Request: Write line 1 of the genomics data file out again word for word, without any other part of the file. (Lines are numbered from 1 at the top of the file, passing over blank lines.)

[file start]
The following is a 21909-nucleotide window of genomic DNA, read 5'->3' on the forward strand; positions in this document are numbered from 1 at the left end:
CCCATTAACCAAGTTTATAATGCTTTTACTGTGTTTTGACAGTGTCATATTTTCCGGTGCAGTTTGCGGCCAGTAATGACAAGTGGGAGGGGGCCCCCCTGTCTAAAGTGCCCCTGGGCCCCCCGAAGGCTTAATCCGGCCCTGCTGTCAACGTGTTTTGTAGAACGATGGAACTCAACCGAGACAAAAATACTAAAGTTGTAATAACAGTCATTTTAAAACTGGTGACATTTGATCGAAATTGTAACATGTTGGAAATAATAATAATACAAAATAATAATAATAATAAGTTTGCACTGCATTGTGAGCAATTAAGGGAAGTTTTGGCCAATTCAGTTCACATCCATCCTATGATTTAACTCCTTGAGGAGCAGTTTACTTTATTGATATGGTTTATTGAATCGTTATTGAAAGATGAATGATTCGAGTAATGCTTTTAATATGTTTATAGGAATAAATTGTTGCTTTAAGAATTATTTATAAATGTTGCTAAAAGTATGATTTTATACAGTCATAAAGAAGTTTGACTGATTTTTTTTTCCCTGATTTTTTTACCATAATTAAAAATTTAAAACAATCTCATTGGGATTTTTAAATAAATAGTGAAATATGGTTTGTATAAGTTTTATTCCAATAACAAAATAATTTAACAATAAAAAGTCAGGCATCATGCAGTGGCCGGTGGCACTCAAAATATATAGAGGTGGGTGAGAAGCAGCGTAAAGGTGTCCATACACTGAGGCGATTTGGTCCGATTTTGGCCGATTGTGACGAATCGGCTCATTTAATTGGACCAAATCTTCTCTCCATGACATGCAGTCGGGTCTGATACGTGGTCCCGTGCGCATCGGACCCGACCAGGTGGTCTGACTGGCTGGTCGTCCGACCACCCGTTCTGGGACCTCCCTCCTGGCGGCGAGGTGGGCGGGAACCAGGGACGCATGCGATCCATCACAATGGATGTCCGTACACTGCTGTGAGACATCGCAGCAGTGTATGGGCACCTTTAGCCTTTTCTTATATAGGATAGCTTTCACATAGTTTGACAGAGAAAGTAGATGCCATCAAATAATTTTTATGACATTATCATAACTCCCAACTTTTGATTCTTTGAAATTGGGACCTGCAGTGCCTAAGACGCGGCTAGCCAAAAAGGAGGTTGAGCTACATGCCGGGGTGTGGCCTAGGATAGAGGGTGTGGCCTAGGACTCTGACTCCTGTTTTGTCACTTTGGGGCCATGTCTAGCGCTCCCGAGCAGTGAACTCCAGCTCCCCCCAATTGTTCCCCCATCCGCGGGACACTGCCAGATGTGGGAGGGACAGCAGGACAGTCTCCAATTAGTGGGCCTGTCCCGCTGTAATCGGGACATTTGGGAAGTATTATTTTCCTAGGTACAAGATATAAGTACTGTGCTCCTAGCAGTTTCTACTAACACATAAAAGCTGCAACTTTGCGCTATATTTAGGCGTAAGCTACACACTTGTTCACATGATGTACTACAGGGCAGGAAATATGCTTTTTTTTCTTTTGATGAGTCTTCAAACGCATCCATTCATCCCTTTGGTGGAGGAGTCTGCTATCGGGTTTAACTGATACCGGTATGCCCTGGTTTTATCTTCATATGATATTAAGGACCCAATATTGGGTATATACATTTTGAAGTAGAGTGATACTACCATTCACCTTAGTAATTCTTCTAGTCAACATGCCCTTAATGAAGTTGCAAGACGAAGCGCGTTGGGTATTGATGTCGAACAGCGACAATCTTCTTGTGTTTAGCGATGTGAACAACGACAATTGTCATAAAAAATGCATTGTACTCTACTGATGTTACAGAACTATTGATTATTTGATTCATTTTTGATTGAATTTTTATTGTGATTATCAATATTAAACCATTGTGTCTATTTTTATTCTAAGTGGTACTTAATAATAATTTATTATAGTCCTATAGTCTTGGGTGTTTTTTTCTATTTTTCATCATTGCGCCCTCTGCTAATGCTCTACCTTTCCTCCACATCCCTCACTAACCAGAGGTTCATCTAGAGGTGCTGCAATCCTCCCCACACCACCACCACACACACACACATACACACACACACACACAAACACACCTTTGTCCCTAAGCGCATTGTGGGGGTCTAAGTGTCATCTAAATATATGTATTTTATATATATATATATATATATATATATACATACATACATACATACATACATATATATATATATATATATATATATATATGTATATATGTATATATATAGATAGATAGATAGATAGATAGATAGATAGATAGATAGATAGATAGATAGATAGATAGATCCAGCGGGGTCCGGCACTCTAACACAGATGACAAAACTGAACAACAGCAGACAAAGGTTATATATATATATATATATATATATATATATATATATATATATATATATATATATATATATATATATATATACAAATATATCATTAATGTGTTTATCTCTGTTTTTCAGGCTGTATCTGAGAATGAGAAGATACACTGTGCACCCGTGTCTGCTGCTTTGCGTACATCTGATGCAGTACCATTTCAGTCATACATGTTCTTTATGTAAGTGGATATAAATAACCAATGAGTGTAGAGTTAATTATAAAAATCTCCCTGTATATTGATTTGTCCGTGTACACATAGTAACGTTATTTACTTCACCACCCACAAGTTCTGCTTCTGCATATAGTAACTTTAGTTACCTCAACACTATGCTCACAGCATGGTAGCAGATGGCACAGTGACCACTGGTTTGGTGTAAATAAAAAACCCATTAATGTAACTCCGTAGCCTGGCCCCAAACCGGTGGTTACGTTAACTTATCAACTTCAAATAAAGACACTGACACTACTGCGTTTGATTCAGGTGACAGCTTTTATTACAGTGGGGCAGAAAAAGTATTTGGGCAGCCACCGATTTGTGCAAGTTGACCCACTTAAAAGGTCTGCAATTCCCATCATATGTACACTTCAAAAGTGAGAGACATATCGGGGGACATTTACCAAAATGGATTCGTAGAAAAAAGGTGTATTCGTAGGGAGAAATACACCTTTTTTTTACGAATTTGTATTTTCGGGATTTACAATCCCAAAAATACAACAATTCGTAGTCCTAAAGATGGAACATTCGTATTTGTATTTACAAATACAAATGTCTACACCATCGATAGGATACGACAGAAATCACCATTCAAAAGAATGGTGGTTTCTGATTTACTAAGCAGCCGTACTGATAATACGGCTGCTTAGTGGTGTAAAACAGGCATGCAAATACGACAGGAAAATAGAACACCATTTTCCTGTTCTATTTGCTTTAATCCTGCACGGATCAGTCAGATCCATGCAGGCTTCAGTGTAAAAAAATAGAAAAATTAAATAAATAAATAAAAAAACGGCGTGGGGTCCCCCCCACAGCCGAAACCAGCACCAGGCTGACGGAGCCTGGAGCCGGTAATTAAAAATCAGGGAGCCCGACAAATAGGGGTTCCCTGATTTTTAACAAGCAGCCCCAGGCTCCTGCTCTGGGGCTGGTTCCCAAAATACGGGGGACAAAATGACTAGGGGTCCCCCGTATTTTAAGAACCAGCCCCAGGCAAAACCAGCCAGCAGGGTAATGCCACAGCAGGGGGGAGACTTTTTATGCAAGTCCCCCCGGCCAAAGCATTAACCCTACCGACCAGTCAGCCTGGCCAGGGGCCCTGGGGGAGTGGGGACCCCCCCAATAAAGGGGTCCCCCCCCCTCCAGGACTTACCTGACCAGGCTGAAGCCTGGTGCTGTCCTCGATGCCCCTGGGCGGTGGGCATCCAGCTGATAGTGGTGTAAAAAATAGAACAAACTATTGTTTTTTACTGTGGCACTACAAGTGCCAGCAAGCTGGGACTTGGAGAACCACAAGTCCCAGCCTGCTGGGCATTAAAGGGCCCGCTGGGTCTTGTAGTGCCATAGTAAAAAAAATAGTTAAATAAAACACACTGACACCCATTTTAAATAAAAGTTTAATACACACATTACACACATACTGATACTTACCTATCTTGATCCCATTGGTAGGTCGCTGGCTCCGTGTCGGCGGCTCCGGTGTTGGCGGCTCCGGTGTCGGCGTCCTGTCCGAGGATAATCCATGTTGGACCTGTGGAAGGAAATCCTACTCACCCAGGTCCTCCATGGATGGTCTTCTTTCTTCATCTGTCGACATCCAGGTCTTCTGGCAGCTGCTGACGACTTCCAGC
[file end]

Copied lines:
The following is a 21909-nucleotide window of genomic DNA, read 5'->3' on the forward strand; positions in this document are numbered from 1 at the left end: